His postoperative hemoglobin was 9.6 g/dL and recovery, was complicated by a period of paralytic ileus. He was discharged on hematinics on the 9th postoperative day after complete recovery. The histology confirmed R0 resections of all resected CRLMs. He was referred back to the oncologist for neoadjuvant therapy of the primary, prior to rectal surgery. Following completion of neoadjuvant therapy and vaccination for COVID-19, he underwent resection of the rectal tumor 6 months from PSH. Restaging CT and intraoperative assessment demonstrated a tumor-free remnant liver.
Liver resection is the curative option for CRLMs and is aggressively pursued even in extensive bilobar disease, provided adequate residual liver is available. PSH is emerging as a therapeutic choice for CRLMs over conventional lobar or segmental resections since it offers comparable oncological outcomes with the added advantage of parenchymal preservation. This recognizes the importance of ‘what is left behind’ rather than ‘what is resected’ in liver surgery.
R0 resections, recurrence rates and overall and disease-free survival are similar between PSH and conventional resections.2,4,5 A 1 mm resection margin is considered oncologically adequate with wider margins conferring no added benefit.2,4,5 Tumor biology is increasingly recognized as a key predictor of recurrence than the margin status.2,4,5 Patients with the mutated KRAS genotype tend to have a poor prognosis and lower overall survival rates compared to ones with wild-type KRAS genotype regardless of the margin status.7
Moreover, PSH improves the opportunity of a salvage resection, with more remnant liver.2 It is utilized for bilateral and deep seated (>30 mm from the liver surface) liver lesions as well.2 Though associated with a longer operative times than conventional procedures, potential benefits observed include lower rates of estimated blood loss and intraoperative transfusions5 and lower rate of post-hepatectomy liver failure.5 In this patient, considering the number and distribution of metastases in the abdominal CT before neoadjuvant therapy, PSH was superior to a staged hepatectomy in terms of clearance and feasibility.
JW individuals abstain from transfusion of whole blood or primary blood components such as red cells, white cells, platelets and plasma, and some or all the secondary blood components.8 Pre-operative donation and auto-transfusion is not accepted as well. Autologous blood transfusion and intraoperative cell salvage is accepted, since they occur in continuity with the patient’s circulation.8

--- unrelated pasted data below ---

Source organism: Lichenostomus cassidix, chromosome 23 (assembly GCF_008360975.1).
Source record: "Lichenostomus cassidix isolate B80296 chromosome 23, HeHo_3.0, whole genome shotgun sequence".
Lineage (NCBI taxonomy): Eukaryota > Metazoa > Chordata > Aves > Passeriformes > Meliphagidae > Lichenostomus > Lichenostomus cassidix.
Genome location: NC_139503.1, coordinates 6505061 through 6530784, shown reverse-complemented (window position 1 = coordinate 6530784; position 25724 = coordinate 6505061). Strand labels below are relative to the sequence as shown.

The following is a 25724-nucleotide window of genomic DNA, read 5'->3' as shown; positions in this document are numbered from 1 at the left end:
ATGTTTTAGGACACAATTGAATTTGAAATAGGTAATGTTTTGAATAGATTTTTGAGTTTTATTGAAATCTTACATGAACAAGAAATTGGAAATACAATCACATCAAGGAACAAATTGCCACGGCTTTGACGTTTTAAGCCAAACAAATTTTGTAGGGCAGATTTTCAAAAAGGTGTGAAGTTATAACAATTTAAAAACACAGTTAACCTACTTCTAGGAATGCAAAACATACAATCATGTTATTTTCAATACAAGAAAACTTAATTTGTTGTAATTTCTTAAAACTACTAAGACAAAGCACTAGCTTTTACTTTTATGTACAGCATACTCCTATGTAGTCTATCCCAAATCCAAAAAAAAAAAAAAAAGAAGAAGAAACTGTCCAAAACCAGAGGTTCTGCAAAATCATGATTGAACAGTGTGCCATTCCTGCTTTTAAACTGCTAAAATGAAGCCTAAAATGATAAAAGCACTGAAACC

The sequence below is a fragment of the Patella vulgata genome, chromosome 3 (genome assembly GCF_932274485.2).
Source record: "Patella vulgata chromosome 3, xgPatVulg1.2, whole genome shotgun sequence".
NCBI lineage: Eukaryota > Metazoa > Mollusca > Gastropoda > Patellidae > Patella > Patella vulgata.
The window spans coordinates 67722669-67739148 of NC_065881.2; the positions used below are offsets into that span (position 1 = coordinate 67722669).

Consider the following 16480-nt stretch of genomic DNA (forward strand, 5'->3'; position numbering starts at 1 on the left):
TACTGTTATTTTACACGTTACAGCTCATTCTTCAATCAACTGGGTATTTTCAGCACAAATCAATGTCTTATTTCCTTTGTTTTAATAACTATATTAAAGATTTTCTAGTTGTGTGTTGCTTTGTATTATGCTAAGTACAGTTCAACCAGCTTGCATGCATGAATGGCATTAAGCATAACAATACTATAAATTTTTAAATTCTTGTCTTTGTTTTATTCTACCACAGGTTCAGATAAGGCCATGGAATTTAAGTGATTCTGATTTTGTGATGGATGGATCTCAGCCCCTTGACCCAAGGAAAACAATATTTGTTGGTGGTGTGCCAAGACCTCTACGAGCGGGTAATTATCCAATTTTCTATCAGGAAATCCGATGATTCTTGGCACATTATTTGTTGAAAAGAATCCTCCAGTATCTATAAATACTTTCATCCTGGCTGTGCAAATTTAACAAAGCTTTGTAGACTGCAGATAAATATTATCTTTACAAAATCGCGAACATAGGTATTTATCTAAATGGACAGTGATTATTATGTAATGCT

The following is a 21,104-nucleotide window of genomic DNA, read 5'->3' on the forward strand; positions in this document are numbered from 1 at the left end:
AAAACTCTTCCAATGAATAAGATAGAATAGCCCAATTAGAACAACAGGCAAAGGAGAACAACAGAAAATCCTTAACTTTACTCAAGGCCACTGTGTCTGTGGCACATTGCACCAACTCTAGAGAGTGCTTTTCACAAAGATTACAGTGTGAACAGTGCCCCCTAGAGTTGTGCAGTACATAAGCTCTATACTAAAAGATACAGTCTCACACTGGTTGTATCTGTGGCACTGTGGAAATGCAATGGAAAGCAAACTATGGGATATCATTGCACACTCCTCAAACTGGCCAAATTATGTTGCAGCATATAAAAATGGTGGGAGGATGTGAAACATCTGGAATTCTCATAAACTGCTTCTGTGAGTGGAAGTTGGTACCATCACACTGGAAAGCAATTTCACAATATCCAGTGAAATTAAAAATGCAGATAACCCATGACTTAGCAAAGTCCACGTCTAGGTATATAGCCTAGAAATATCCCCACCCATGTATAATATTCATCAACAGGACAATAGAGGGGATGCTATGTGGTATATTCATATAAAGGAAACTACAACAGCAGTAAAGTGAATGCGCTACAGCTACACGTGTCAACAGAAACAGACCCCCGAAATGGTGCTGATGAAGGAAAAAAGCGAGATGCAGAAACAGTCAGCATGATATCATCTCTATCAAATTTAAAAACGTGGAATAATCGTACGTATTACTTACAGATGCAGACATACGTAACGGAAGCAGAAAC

Optimization of pre-operative hemoglobin with hematinics and human recombinant erythropoietin, acute normovolemic hemodilution, autologous blood donation, intra-operative cell salvage, use of anti-fibrinolytic drugs and minimization of routine blood investigations reduce transfusion requirements.8,9
Maintenance of a low CVP (<5 cm H2O) and the use of inflow occlusion with an intermittent Pringle maneuver, reduces intra-operative blood loss. A case series of 15 hepatic resections done in JW patients demonstrated a median blood loss of 400 mL (range, 100-1,500). The higher than anticipated blood loss of 1,550 mL was mainly accounted for by an inadvertent retro-hepatic venous bleed.
Liver surgery in a JW poses unique clinical and ethical challenges. As was demonstrated in this case, meticulous planning and preparation that involves the surgical and anesthetic team leads to safe surgery and good outcomes. Counseling and involvement of the patient and the family in perioperative care is equally important to facilitate this process.
A key message illustrated by this case is the importance of respecting the autonomy and addressing the health needs of special patient groups, while overcoming therapeutic and ethical challenges.

Conflicts of Interest

The authors have no conflicts of interest to disclose.

Ethics Statement

This study was carried out in accordance with the principles of the Declaration of Helsinki. The patient has given consent for the publication of images and other relevant details.

Funding Statement


Data Availability

Data sharing not applicable to this article as no datasets were generated or analyzed for this case report.

Author Contribution

Conceptualization: DS

Acquisition of data and drafting the manuscript: SR

Critically revising the manuscript: SS, DS, VEGD

Read and approved the final manuscript: All authors

Figure 1.
Pre-neoadjuvant (top row) and corresponding post-neoadjuvant (bottom row) computed tomography images taken at 70s post IV contrast demonstrating reduction in number and size of the liver.
Figure 2.
Intraoperative images before and after resection of liver metastases.
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        Parenchymal-sparing hepatectomy for multiple bilobar colorectal liver metastases in a Jehovah’s witness: a case report
        J Liver Cancer. 2023;23(1):202-205.   Published online February 15, 2023